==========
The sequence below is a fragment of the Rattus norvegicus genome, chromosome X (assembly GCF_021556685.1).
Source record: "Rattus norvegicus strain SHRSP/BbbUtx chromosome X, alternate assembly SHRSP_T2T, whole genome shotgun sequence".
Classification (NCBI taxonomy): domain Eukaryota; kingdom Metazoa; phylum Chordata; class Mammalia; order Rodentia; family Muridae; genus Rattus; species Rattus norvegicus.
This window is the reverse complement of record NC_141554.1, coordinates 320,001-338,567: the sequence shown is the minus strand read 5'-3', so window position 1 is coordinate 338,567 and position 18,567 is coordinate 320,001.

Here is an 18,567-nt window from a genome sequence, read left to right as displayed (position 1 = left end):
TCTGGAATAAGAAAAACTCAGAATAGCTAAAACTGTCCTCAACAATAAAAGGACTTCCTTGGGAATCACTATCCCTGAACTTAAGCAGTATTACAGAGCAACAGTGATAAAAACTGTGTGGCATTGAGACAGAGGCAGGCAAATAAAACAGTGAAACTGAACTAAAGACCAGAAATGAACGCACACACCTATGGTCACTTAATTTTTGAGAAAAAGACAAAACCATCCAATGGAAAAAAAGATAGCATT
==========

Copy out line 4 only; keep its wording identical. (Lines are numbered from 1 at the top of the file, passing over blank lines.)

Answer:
This window is the reverse complement of record NC_141554.1, coordinates 320,001-338,567: the sequence shown is the minus strand read 5'-3', so window position 1 is coordinate 338,567 and position 18,567 is coordinate 320,001.